In 1597 herbalist John Gerard described how to prepare and eat artichokes, something that still puzzles people today., as Clive says, “the only problem with artichokes, is getting people to eat them.”

When you’ve cut or bought your artichokes wash them under running water and then plunge them upside down in water with a couple of lemon wedges. This stops them going brown. They’ll keep like this in a fridge for a couple of days. When you’re ready to use them, cut off the stalk flush with the base. The easiest simplest way to eat an artichoke is by boiling it, then pulling off the petals and dipping them in a bowl of melted butter, then sucking the soft inner base of the petal through your teeth, discarding the tougher tip.

Here are two recipes, the first is the classic way to eat an artichoke, more or less unchanged since John Gerard wrote about it 400 years ago.

Artichoke with Garlic and Lemon Butter

You’ll need 1 artichoke per person, soaked in lemony water with a pinch of salt, then drained.

Place the artichokes in a large pan with a squeeze of fresh lemon juice. Cover with water and bring to the boil. Simmer for 30 to 45 minutes depending on their size and age. A skewer pushed through the artichoke at the widest point of the globe will tell you if they are cooked. It should be easy, with just a slight resistance.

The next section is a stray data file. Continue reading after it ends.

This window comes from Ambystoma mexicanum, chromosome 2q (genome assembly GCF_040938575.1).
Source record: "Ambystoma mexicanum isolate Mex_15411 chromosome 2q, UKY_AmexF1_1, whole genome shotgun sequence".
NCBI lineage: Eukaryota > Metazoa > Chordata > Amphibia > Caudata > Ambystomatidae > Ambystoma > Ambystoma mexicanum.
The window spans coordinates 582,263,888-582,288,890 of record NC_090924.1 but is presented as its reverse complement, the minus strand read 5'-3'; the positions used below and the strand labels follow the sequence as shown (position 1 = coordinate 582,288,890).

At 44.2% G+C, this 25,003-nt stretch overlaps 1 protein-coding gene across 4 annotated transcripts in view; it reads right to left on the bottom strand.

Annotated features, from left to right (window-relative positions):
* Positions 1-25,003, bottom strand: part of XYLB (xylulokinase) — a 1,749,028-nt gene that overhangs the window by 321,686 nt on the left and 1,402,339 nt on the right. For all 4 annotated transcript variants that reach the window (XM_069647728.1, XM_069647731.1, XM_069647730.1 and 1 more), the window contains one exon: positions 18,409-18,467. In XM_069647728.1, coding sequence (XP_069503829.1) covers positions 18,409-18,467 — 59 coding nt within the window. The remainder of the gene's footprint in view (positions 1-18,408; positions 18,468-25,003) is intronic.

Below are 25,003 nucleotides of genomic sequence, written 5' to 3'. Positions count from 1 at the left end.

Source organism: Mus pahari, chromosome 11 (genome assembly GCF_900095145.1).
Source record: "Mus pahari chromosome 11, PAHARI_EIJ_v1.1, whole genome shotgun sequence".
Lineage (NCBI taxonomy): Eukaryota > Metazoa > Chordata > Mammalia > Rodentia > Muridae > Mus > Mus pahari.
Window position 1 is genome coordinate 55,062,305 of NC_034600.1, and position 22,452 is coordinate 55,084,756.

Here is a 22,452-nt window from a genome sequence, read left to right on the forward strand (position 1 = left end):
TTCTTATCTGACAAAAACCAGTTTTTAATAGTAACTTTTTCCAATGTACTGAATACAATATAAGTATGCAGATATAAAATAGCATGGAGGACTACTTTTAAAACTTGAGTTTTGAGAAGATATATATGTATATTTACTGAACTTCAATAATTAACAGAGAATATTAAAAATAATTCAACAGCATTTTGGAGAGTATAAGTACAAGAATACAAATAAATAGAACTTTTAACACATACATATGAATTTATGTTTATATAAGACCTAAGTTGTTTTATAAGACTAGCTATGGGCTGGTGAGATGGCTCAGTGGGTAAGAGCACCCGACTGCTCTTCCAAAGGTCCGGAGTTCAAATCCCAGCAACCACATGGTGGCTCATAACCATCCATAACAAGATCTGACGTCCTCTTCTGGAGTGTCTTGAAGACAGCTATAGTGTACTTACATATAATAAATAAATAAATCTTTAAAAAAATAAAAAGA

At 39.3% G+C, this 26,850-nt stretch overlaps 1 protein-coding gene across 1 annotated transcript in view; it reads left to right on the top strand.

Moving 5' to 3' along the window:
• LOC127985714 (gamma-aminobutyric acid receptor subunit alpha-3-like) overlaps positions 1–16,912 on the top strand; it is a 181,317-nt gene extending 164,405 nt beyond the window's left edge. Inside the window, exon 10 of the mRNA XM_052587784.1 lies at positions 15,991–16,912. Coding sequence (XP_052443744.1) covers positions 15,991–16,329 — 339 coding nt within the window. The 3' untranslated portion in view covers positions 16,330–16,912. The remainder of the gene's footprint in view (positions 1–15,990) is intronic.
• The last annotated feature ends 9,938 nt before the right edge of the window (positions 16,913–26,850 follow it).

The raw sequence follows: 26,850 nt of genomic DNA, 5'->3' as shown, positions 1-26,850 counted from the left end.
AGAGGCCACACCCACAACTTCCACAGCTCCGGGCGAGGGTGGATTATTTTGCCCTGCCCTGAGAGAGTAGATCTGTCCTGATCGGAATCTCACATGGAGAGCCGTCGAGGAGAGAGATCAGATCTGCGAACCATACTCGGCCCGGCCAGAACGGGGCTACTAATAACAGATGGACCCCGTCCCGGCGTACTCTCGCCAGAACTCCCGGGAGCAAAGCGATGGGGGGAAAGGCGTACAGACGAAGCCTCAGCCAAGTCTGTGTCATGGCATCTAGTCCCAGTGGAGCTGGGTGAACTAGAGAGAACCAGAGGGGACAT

Drain, and meanwhile make the butter sauce by melting 110g of butter, and very finely chopping 2 cloves of garlic. Mix the butter and garlic then add the juice from half a lemon and season with plenty of ground black pepper. I usually finish with some very finely chopped parsley, just a pinch.

To serve, put your artichoke on a plate and open the petals a little, they’ll be loose and spread easily.  Serve the butter sauce in a pretty teacup or ramekin. When you’re very messy you’ll have eaten all the petals and reached the ‘choke’. The choke is the hairy covering of the heart. Just cut the choke away from the heart and then eat the heart. In Italy, street sellers trim most of the petals from the artichoke when you buy them so you’re just left with the delicate inner petals and the heart.

Warm Artichoke Salad


4 baby artichokes, prepared as before

2 slices of thick (homemade?) wholemeal bread

Some ripe tomatoes, roughly chopped

2 spring onions, chopped

Juice of 1 lemon

A generous slug of olive oil

Freshly ground black pepper and a little sea salt

1 tin of anchovies, drained

Handful of parsley, chopped


Put the bread in a bowl with the tomatoes and onions then shake over a generous amount of olive oil, you know your own taste, add the lemon juice and season with pepper and salt. Leave for about 20 minutes.

Meanwhile, cook the artichokes for 10 minutes and drain, then slice in half from top to bottom.

Arrange the salad on 2 plates and top with the halves of artichoke, the anchovies, and finally the chopped parsley.